<FIELD name="Assigned To" refname="System.AssignedTo" type="String">   
       <ALLOWEDVALUES expanditems="true" filteritems="excludegroups">            
          <LISTITEM value="[Project]\Contributors" />       
          <LISTITEM value="[Project]\Project Administrators" /> 
      </ALLOWEDVALUES>       
      <PROHIBITEDVALUES expanditems="true">   
         <LISTITEM value="tfsservice" /> 
      </PROHIBITEDVALUES> 
      <ALLOWEXISTINGVALUE /> 
</FIELD> 

This definitions, states that only users who are contributors or project administrator of the project will be listed. (will exclude the tfsservice account from the listing. tfsservice being the account name that runs the service. By default Microsoft recommends tfsservice name, but your installation may vary). I also use the allowexisting value to allow us to edit work items assigned to users who no longer have access to the project.

In today’s modern development environment where clients are demanding higher quality products in shorter timeframes it is imperative that organizations find ways to deliver higher quality products in a shorter time period. An area in development that has traditionally taken a long time to complete is integration. In the past integration has always been a difficult time when two parties are trying to get their code to talk to each other. To help solve this challenging issue the industry has come up with some tools and techniques to make integration a relatively painless issue. Some of these techniques are as follows:

  • Continuous Integration
  • Dependency Replication
  • Automated Unit Testing and Code Coverage
  • Automated Deployment
  • Build Verification Tests
  • Deployment Verification Tests

In this post I explain how to setup up some of these concepts using Team Foundation Server as the backbone.

Explanation of Key Concepts

Continuous Integration(CI)

Continuous Integration is the concept of monitoring a section source code control repository for changes and once they have been detected starting off a build. Pictorially a continuous integration looks like:

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For modern development projects the CI build becomes its heartbeat. If the build is broken then there is something wrong with the project and it should be the first the first priority of all developers to ensure that the build is fixed. A continually broken build is a sign of a development team that is heading towards chaos. Normally, as part of a CI build you would also run automated unit tests to verify the build .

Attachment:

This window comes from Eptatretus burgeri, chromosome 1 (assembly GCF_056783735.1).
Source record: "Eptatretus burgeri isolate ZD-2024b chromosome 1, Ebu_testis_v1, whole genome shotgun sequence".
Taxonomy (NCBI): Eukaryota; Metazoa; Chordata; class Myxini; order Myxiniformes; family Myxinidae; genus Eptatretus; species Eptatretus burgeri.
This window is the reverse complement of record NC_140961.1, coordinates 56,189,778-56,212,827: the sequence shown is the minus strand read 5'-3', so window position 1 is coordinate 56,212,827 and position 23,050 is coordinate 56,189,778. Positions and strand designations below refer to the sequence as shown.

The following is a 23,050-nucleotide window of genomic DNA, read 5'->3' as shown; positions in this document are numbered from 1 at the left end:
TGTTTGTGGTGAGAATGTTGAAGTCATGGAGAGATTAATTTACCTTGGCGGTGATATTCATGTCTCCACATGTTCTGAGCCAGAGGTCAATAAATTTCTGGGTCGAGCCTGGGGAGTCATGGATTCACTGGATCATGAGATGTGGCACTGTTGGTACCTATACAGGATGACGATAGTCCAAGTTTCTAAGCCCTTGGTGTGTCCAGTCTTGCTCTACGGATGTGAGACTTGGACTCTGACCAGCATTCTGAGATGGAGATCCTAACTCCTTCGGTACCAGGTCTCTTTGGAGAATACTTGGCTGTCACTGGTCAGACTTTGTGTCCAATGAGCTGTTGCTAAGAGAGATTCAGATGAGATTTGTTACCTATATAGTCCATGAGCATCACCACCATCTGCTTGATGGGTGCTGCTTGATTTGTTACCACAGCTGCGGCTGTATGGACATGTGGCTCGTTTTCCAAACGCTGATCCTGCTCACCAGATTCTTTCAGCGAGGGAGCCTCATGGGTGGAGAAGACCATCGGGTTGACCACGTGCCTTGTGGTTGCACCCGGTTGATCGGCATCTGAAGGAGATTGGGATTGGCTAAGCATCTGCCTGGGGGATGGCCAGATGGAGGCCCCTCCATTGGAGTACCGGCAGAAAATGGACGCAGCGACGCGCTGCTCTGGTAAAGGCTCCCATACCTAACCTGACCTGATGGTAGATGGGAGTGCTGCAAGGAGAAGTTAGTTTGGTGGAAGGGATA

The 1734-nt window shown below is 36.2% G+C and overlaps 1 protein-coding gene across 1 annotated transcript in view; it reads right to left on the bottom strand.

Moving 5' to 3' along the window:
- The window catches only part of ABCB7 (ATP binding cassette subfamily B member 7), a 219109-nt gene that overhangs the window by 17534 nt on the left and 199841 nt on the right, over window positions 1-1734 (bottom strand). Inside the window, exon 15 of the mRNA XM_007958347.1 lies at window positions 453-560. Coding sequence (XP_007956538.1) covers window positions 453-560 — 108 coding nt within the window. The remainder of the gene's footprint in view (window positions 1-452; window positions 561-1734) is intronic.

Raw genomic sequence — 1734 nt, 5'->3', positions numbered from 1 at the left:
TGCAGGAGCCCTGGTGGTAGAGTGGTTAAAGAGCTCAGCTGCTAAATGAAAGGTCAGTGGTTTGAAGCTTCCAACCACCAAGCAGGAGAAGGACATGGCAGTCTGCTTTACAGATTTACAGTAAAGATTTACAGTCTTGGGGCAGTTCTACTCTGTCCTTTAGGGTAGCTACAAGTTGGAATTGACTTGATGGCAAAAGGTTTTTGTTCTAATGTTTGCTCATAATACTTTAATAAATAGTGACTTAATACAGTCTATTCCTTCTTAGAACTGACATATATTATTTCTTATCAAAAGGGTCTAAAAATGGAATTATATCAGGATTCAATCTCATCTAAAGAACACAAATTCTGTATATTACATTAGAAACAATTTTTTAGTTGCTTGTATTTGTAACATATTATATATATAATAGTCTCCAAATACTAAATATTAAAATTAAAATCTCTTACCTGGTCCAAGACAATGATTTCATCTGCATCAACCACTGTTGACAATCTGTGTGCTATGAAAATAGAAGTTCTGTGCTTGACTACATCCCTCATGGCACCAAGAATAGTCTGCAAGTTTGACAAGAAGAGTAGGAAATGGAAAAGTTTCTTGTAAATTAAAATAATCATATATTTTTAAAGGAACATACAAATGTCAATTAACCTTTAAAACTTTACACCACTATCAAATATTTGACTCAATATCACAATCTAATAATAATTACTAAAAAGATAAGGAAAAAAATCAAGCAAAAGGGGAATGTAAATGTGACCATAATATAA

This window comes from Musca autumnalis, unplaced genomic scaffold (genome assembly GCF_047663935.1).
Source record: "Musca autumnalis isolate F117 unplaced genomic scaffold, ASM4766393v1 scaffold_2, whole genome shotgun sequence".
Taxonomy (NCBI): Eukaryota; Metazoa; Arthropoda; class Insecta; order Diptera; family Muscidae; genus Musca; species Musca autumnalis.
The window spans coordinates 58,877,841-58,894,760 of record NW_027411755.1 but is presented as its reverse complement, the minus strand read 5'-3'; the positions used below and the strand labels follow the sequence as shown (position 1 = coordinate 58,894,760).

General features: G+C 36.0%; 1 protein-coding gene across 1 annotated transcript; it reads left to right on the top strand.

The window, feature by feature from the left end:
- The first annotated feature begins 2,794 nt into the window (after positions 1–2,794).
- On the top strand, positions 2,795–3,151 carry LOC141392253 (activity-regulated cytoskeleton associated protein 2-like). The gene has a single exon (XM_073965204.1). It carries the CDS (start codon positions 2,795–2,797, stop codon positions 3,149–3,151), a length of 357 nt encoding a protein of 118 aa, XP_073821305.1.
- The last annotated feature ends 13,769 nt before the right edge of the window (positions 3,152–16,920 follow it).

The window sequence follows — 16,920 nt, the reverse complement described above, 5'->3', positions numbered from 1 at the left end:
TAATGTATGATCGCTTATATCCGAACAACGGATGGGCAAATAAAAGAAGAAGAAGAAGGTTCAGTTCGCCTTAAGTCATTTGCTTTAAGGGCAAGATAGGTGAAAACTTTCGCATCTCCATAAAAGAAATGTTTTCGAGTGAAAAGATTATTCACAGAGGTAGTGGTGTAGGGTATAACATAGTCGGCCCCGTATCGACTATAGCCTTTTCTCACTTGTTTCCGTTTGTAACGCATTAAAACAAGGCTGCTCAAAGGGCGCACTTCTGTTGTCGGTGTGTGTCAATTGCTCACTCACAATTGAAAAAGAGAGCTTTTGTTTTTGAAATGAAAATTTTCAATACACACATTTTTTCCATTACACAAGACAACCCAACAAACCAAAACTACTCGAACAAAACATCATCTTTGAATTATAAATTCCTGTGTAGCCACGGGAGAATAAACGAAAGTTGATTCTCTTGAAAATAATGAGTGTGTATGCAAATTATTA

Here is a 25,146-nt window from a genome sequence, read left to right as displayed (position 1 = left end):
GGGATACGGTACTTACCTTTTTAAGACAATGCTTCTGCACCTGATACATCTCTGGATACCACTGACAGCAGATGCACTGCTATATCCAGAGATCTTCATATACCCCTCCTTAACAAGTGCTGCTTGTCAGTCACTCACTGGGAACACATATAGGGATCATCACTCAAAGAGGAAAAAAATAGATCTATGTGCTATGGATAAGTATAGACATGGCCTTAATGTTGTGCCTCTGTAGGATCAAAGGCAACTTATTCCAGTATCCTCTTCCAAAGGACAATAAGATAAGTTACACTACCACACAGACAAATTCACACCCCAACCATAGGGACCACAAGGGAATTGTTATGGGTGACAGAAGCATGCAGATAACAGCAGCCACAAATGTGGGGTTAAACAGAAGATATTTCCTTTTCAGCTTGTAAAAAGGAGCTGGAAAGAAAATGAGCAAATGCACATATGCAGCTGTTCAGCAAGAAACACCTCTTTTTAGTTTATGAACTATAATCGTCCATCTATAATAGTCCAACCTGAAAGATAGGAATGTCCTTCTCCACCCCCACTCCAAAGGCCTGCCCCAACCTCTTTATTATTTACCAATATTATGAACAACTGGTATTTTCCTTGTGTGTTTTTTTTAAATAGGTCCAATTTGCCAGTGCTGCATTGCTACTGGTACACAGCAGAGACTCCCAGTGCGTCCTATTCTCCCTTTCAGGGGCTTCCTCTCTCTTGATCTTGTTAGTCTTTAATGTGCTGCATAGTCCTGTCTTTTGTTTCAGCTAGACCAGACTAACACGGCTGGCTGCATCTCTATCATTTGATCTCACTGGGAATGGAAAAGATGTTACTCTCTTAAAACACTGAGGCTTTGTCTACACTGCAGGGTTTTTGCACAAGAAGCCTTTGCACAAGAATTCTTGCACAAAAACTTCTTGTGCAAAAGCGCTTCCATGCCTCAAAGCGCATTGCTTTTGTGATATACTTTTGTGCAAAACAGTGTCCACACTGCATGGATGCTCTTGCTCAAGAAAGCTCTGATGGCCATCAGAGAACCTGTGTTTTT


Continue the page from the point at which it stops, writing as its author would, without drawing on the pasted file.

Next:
Dependency Replication

Dependency Replication is the ability to automatically copy (replicate) one or more outputs (dependency) of a successful build of one project to all of the other projects that utilize that output. This ensure that all projects that require on that component automatically have the latest version of that particular component. Pictorially dependency replication looks like:

image09

Automated Unit Testing

Unit testing is a procedure used to validate a particular module of source code is working properly from one modification to the next.[1] Automated unit testing take this process one step further and requires that the unit test are developed in a way in which they can be run by a build process. When combined with a continuous integration build, automated unit test help identify where or not a particular check in by a developer has caused other parts of the system to break.

Code Coverage

Code coverage is a mechanism that can be used to understand how much of the source code has been test. It is normally measure in a percentage of the source code exercised with a higher number being better. Code coverage is a useful tool to inform how much code has been exercised by a suite of unit tests. However, by itself it doesn’t provided any information on whether or not the program does what it is specified to do. It should also be noted that 100% code coverage does not mean that all possible scenarios have been tested.

Automatic Deployment

Automatic deployment is the process of releasing software without human intervention based on some event. With TFS the trigger that cause the automatic deployment is the changing of the build quality[2]. Normally as part of the automatic release you would run your build verification and deployment verification tests. . Pictorially dependency replication looks like:

image012

Build and Deployment Verification Tests

Build and deployment verification tests are similar types of tests. Firstly, build verification tests are a suite of automated tests that are run after you have successfully deployed and application into a test environment to validate the stability and quality of a build. They are different to unit tests in that they are typically long running functional tests that is testing an application from a holistic point of view rather than just at a component or unit level. Deployment Verification tests are similar to build verification tests except they are design to verify that the application and all of its required components have been correctly installed. They are also useful when troubleshooting issues such as communication failures and incorrect configuration settings.